The Gen 3 model carries a larger battery with a 20 percent longer range (about 30 miles), for a start. And crucially, they're more durable. The aluminum frame should be stronger overall, and key components are IP67 water-resistant. You wouldn't want to toss one into a lake, but it'll stand a better chance of surviving a fierce rainstorm. Appropriately, all the wires are now contained inside the scooter to prevent a cut or the elements from ruining a machine.
It could be a more enjoyable ride, too. Larger 10-inch wheels and a dual suspension should do a better job of absorbing bumps, while braking systems for both wheels (electrical and mechanical at the front, step-based at the back) give you more control over a stop. An active rear light and reflectors on all sides will help alert others. Even the parking should be safer in the long run, since Lime is developing both virtual parking zones and the ability to determine whether or not you're riding on the sidewalk.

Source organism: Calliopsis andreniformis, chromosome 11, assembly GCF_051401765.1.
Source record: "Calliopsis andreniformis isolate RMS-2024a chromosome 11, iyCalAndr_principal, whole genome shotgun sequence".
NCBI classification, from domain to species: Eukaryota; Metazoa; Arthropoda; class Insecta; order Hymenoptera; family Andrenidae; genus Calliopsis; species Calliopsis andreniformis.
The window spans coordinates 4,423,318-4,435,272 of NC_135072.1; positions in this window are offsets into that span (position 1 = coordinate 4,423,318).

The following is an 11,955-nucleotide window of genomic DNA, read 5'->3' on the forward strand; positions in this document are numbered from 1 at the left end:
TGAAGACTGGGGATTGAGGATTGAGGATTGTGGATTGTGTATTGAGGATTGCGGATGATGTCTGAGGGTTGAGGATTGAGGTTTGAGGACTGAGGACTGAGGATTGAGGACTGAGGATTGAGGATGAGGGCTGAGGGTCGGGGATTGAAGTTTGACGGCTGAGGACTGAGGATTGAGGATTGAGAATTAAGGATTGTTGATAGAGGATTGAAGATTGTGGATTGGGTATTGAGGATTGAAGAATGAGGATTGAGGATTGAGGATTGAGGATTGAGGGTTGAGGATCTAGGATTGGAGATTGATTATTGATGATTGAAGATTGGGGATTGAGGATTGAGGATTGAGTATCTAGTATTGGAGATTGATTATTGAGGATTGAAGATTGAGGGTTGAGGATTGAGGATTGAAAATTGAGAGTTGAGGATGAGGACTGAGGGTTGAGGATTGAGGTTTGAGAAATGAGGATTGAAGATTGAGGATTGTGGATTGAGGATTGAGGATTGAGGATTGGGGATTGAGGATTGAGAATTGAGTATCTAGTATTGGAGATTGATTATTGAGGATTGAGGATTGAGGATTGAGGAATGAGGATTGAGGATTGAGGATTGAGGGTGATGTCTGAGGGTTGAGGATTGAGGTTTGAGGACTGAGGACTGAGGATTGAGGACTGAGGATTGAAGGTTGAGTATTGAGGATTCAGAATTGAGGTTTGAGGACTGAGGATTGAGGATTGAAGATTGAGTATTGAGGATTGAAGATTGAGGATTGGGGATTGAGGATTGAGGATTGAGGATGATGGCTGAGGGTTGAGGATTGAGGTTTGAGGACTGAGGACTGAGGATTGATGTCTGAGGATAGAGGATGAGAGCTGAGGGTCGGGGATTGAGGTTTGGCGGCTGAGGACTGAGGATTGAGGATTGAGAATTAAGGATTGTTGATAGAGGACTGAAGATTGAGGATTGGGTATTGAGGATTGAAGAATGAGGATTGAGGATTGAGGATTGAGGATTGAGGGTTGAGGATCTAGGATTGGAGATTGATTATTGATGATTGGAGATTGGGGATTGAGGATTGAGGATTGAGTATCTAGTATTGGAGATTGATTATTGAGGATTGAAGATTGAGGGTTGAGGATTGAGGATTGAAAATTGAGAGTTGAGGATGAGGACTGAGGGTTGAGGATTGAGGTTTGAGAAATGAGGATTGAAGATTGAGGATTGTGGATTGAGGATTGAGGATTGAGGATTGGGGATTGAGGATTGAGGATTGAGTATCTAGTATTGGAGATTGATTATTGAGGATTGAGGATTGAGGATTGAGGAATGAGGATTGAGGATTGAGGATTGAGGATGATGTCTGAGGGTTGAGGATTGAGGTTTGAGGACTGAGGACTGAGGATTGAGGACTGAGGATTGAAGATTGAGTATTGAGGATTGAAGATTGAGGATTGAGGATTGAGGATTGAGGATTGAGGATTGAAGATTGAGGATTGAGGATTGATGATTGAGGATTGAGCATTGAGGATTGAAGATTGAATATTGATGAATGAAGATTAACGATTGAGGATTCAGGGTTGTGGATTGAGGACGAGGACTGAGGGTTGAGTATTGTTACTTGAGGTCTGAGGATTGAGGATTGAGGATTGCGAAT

Lime arguably didn't have much choice but to upgrade. The shared scooter field is increasingly competitive with heavyweights like Lyft and Uber getting into the game. This helps Lime stand out from the pack -- you might be more likely to use its scooters if they're both more reliable and more enjoyable to use.